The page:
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CAMOUFLAGE AND WEBBING

£122.52 down so far, time to start looking like a sniper. Yes, it will absolutely depend on what your site looks like, but for a low budget build, I’m going to go with a leaf suit purely for versatility. It’s a brown mass and will be less noticeable on the floor than standard camo. Suit of choice is the kryptek-inspired 3D HIGHLANDERTM suit off ebay. It’s a good base to build on, the kryptek style pattern distorts shapes and lines really well and it has good colours. I’ve seen a lot of really good suits built on these by very experienced players. For £17.99, it’ll do nicely.

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On top of that, to disguise the head and cover the hands, I’ve found a hat and gloves set for 3d leafy suits. Although it doesn’t match the base suit, for £10 for the two, it’d be easy enough to dull the colours down with a bit of paint and get it looking close. The balaclava will cover the head and neck where the jacket doesn’t, and we can glue stuff on later to help break up the outline, but most casual airsofters would probably look straight past it. Also worth a mention, the balaclava has a pull down mesh for the eye opening. I’ve got one on mine which is MFH, and you can see clearly through it, but it will hide the shiny plastic goggle lens and the face behind it. The gloves will cover your hands but keep a leafy sort of texture on them, and you can add onto them easily enough.

£50 left. Webbing. I strongly believe that belt orders for snipers are a bad idea. I’ve always felt they bounce around far too much when you move and people tell me otherwise. Try this then; lay prone as if you have a rifle in front of you, resting on your elbows, and try and get something from your jeans’ back pocket. Lots of movement. Now try and reach something from the chest area. Chest rigs are much better. Thankfully we’ve only got those three vsr mags and a speedloader to carry. They could fit into anything. I managed to get hold of a surplus British Army DPM chest rig for a pound from ebay. You can usually find one for a fiver or less if you search over the course of a week. Don’t pay more than £10, so for the sake of this article we’ll max it out at £10.

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UPGRADES AND ACCESSORIES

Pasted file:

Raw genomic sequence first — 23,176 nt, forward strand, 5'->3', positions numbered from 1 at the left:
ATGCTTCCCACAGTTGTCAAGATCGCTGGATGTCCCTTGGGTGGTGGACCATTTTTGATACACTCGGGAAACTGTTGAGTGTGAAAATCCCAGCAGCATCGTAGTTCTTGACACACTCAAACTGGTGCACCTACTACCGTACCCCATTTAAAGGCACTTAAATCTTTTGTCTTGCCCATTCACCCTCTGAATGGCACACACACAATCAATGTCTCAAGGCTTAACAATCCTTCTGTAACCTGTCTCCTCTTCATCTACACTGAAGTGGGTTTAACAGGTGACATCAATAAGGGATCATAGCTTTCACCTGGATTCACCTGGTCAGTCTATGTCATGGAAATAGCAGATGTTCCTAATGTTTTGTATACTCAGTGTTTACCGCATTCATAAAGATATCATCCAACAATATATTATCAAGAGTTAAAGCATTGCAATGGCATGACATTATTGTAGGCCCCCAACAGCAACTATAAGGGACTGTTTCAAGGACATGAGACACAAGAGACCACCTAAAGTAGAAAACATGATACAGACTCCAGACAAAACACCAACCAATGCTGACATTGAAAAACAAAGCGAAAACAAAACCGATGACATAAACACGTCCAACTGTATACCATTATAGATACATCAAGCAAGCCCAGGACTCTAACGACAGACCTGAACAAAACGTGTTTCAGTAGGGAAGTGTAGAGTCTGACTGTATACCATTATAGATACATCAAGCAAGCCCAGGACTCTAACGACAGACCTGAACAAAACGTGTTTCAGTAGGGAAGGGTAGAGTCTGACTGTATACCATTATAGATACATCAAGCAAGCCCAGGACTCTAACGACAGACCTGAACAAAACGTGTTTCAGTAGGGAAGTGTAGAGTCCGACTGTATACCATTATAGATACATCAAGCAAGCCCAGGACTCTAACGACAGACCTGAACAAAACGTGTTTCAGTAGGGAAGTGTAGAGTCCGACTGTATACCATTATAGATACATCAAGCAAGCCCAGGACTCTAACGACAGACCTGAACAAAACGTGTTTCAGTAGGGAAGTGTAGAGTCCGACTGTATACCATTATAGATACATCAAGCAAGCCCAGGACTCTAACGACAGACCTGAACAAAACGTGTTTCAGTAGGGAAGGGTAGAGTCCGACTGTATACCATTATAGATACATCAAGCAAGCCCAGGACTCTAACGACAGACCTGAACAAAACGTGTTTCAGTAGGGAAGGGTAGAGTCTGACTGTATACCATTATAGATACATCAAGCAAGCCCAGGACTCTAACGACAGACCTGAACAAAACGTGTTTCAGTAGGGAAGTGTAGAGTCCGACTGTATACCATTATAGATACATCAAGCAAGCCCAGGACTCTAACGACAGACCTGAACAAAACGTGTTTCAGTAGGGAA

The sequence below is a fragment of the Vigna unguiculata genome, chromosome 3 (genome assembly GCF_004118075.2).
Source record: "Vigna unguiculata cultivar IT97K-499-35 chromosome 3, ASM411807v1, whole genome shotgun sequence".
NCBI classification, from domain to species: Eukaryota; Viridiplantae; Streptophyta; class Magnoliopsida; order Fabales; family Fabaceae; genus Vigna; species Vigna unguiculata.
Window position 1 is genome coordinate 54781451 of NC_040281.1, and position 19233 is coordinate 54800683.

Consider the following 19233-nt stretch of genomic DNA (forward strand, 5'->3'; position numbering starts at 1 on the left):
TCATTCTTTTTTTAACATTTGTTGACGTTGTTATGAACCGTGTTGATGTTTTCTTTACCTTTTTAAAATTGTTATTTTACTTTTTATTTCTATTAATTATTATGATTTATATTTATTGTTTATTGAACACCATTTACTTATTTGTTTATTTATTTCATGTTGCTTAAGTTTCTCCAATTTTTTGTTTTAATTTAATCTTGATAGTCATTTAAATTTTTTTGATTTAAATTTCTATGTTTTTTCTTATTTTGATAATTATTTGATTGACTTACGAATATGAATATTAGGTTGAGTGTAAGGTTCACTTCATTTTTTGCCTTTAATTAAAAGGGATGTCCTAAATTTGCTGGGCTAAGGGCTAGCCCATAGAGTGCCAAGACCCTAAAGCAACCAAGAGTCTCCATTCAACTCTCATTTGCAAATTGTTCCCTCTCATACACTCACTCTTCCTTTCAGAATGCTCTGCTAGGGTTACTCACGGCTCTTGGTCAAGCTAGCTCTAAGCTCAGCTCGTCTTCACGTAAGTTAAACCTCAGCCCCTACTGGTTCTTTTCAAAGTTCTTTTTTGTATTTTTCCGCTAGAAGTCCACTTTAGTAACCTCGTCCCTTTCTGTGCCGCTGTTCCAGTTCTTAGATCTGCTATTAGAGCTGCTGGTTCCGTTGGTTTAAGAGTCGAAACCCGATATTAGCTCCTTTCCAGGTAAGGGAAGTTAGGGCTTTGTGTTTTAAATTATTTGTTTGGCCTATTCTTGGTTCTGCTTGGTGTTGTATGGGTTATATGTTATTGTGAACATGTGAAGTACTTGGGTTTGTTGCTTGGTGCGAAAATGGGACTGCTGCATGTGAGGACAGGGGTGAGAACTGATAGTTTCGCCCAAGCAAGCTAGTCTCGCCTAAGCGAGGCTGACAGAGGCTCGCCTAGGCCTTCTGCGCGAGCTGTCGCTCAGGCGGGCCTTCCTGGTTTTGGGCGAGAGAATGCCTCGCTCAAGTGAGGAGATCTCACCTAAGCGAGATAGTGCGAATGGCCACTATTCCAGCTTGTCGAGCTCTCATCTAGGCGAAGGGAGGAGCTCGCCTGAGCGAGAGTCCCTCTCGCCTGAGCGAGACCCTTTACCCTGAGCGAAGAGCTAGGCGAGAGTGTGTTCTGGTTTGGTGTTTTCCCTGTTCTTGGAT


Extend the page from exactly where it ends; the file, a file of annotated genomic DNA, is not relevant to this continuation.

Yeah I’m going to try and get some bits and pieces for the remaining £40 that will make as much difference as possible. The first couple will be for the rifle. We need a much better hop rubber and a better hop arm to ensure the maximum grip on the bb, and to have a nice even contact. First up, the Maple Leaf hop arm, for £11.99. To go with it, at £8.49, the Maple Leaf Autobot hop rubber. Go with a 50/60 degree rubber, rather than 70/80. Softer rubbers grip better. With those two parts installed, we should be getting much better range and accuracy for very little cost. After that, a few homemade mods from the silent vsr guide will help quieten the rifle to make it mire effective.

Remaining £20 can go on :

a pack of raffia for £2, which you can use on the suit and rifle.

£4 on a 1mx1m section of 3D camo netting which you can cut up and use in patches on the rifle and chest rig.

£10.50 for two of these spray paints, one dark brown and one tan colour.

The tan will coat the rifle, and then lie your raffia randomly over the top and spray blotches of dark brown paint to break up the shape and add texture. Use the dark brown to lightly dust your balaclava, and spray a pattern on your bright tan boots. The tan spray paint can be used effectively to spray a pattern onto the flat brown side of the camo netting to break up the colours a bit, and then if you have the patience, cut a few sharp edges onto the rounded shapes so it’s not as uniform.

£2.50 left (more if you get the dpm chest rig for less but hey) for some green tulle mesh fabric, which can be cut up and attached to the suit and rifle. Nice and lightweight, good color, good decoration. Being a sniper is all about arts and crafts…

 

And there we go. It’s not much, but it is a good starting point with kit that will last and will still be useful in the future – not a starter pack that will go in the bin once you replace it.

 

The link for the Point6 video : https://youtu.be/SkHQV-AX60c